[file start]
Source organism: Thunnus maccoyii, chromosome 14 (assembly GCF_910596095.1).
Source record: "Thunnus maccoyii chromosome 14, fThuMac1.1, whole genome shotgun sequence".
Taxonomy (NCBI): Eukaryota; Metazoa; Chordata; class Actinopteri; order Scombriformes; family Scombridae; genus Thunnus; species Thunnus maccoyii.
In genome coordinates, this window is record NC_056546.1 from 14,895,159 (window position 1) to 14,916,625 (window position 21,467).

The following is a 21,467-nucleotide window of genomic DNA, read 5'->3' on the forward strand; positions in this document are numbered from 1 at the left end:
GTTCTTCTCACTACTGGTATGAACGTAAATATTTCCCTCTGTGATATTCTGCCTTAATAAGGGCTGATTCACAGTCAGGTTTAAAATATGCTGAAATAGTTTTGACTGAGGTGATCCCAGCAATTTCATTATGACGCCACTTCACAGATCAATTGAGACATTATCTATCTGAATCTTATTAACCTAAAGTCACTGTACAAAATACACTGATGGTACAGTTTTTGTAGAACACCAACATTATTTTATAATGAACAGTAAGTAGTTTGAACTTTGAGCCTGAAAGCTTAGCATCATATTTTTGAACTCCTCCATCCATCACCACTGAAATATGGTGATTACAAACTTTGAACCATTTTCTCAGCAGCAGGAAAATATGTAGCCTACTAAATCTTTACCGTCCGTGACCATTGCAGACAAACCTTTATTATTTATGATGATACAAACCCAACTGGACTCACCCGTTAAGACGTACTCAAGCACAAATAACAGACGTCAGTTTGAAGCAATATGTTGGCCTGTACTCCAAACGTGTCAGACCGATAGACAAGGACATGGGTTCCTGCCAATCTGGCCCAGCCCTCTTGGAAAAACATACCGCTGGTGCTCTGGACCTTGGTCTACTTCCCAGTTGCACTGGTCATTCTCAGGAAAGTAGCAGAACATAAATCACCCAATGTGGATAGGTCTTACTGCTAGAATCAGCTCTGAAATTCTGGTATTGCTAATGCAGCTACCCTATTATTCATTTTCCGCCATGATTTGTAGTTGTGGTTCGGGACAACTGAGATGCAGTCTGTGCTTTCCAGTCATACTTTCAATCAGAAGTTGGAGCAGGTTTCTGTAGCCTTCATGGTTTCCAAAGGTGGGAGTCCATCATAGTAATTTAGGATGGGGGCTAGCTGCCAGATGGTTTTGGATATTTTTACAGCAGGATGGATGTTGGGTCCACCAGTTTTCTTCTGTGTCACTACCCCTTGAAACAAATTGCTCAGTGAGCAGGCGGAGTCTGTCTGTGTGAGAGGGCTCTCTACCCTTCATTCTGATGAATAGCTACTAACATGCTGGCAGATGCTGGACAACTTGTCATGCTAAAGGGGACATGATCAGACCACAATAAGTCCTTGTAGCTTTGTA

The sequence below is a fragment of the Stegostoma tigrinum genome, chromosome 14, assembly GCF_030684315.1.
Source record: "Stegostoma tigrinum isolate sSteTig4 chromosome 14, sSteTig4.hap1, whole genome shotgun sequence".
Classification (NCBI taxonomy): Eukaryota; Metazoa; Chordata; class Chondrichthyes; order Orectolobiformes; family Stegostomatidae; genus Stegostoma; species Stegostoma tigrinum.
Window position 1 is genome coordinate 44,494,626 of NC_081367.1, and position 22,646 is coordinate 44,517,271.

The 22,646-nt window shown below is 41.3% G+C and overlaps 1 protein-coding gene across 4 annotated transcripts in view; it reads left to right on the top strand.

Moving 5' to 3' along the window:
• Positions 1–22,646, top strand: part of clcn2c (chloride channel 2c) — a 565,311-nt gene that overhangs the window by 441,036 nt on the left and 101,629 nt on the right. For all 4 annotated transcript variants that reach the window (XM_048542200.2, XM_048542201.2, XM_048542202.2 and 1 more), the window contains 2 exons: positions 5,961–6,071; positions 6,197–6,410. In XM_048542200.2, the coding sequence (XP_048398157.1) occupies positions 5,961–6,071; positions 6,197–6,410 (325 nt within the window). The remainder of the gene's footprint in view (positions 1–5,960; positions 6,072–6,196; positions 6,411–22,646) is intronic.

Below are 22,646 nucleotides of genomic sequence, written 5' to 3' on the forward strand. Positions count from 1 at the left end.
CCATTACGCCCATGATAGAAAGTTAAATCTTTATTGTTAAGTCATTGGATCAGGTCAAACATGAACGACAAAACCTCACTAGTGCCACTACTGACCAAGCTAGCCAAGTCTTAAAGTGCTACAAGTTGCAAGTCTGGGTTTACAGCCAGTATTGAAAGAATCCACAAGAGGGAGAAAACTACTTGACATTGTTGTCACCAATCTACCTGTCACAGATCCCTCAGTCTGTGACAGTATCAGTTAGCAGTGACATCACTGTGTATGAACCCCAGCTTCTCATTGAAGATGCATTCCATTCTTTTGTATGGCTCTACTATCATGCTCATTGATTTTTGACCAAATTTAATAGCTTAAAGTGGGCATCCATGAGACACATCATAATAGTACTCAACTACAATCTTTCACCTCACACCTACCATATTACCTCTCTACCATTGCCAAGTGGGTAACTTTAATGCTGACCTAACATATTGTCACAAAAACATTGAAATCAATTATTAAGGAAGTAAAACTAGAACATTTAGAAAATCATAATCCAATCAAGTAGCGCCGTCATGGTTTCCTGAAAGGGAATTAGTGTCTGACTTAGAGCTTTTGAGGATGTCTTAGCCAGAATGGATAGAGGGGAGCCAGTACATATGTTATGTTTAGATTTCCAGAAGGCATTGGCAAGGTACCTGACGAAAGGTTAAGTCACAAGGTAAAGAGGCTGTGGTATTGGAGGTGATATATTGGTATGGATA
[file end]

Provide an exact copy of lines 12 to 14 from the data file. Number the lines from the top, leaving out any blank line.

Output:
Moving 5' to 3' along the window:
• Positions 1–22,646, top strand: part of clcn2c (chloride channel 2c) — a 565,311-nt gene that overhangs the window by 441,036 nt on the left and 101,629 nt on the right. For all 4 annotated transcript variants that reach the window (XM_048542200.2, XM_048542201.2, XM_048542202.2 and 1 more), the window contains 2 exons: positions 5,961–6,071; positions 6,197–6,410. In XM_048542200.2, the coding sequence (XP_048398157.1) occupies positions 5,961–6,071; positions 6,197–6,410 (325 nt within the window). The remainder of the gene's footprint in view (positions 1–5,960; positions 6,072–6,196; positions 6,411–22,646) is intronic.

Below are 22,646 nucleotides of genomic sequence, written 5' to 3' on the forward strand. Positions count from 1 at the left end.